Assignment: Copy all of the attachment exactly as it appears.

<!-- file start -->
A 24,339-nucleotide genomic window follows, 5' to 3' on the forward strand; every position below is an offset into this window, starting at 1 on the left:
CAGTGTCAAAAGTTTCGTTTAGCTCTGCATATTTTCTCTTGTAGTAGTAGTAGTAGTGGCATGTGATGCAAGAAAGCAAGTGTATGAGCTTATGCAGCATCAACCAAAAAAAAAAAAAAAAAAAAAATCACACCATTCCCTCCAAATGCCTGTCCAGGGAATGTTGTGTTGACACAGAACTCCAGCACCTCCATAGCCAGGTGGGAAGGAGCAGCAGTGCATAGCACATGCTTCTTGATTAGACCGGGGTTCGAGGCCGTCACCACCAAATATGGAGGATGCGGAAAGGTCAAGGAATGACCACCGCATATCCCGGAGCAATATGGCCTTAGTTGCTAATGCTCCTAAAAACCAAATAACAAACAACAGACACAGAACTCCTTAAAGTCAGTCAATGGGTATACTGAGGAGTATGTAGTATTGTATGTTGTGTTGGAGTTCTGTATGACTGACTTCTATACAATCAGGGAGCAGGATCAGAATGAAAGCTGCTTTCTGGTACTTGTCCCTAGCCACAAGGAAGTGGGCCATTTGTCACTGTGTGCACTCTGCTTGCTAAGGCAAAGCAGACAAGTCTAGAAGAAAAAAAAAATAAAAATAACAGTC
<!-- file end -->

A 24,339-nucleotide genomic window follows, 5' to 3' on the forward strand; every position below is an offset into this window, starting at 1 on the left:
CAGTGTCAAAAGTTTCGTTTAGCTCTGCATATTTTCTCTTGTAGTAGTAGTAGTAGTGGCATGTGATGCAAGAAAGCAAGTGTATGAGCTTATGCAGCATCAACCAAAAAAAAAAAAAAAAAAAAAATCACACCATTCCCTCCAAATGCCTGTCCAGGGAATGTTGTGTTGACACAGAACTCCAGCACCTCCATAGCCAGGTGGGAAGGAGCAGCAGTGCATAGCACATGCTTCTTGATTAGACCGGGGTTCGAGGCCGTCACCACCAAATATGGAGGATGCGGAAAGGTCAAGGAATGACCACCGCATATCCCGGAGCAATATGGCCTTAGTTGCTAATGCTCCTAAAAACCAAATAACAAACAACAGACACAGAACTCCTTAAAGTCAGTCAATGGGTATACTGAGGAGTATGTAGTATTGTATGTTGTGTTGGAGTTCTGTATGACTGACTTCTATACAATCAGGGAGCAGGATCAGAATGAAAGCTGCTTTCTGGTACTTGTCCCTAGCCACAAGGAAGTGGGCCATTTGTCACTGTGTGCACTCTGCTTGCTAAGGCAAAGCAGACAAGTCTAGAAGAAAAAAAAAATAAAAATAACAGTC